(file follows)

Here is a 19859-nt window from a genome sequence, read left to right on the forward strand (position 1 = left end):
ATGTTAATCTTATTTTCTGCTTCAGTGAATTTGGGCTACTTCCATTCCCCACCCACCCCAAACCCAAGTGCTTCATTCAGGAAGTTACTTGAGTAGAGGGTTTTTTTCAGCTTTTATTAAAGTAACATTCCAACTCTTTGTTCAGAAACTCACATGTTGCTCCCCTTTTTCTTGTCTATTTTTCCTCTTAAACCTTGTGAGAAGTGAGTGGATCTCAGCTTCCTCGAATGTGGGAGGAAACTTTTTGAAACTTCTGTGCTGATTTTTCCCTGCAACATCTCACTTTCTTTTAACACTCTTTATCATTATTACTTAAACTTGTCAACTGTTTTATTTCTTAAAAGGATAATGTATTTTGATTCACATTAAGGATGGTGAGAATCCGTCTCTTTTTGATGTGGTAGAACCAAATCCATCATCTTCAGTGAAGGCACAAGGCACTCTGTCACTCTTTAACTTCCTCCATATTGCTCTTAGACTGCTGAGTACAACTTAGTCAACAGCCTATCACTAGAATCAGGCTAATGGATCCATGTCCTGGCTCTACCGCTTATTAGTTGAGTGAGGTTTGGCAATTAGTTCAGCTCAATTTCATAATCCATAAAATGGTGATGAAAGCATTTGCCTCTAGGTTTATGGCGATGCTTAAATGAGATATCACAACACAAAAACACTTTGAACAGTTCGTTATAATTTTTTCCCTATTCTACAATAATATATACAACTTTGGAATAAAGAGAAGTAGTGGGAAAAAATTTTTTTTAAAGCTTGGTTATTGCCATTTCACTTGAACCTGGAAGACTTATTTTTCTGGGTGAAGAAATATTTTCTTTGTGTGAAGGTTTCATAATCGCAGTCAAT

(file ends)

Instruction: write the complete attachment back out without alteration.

Here is a 19859-nt window from a genome sequence, read left to right on the forward strand (position 1 = left end):
ATGTTAATCTTATTTTCTGCTTCAGTGAATTTGGGCTACTTCCATTCCCCACCCACCCCAAACCCAAGTGCTTCATTCAGGAAGTTACTTGAGTAGAGGGTTTTTTTCAGCTTTTATTAAAGTAACATTCCAACTCTTTGTTCAGAAACTCACATGTTGCTCCCCTTTTTCTTGTCTATTTTTCCTCTTAAACCTTGTGAGAAGTGAGTGGATCTCAGCTTCCTCGAATGTGGGAGGAAACTTTTTGAAACTTCTGTGCTGATTTTTCCCTGCAACATCTCACTTTCTTTTAACACTCTTTATCATTATTACTTAAACTTGTCAACTGTTTTATTTCTTAAAAGGATAATGTATTTTGATTCACATTAAGGATGGTGAGAATCCGTCTCTTTTTGATGTGGTAGAACCAAATCCATCATCTTCAGTGAAGGCACAAGGCACTCTGTCACTCTTTAACTTCCTCCATATTGCTCTTAGACTGCTGAGTACAACTTAGTCAACAGCCTATCACTAGAATCAGGCTAATGGATCCATGTCCTGGCTCTACCGCTTATTAGTTGAGTGAGGTTTGGCAATTAGTTCAGCTCAATTTCATAATCCATAAAATGGTGATGAAAGCATTTGCCTCTAGGTTTATGGCGATGCTTAAATGAGATATCACAACACAAAAACACTTTGAACAGTTCGTTATAATTTTTTCCCTATTCTACAATAATATATACAACTTTGGAATAAAGAGAAGTAGTGGGAAAAAATTTTTTTTAAAGCTTGGTTATTGCCATTTCACTTGAACCTGGAAGACTTATTTTTCTGGGTGAAGAAATATTTTCTTTGTGTGAAGGTTTCATAATCGCAGTCAAT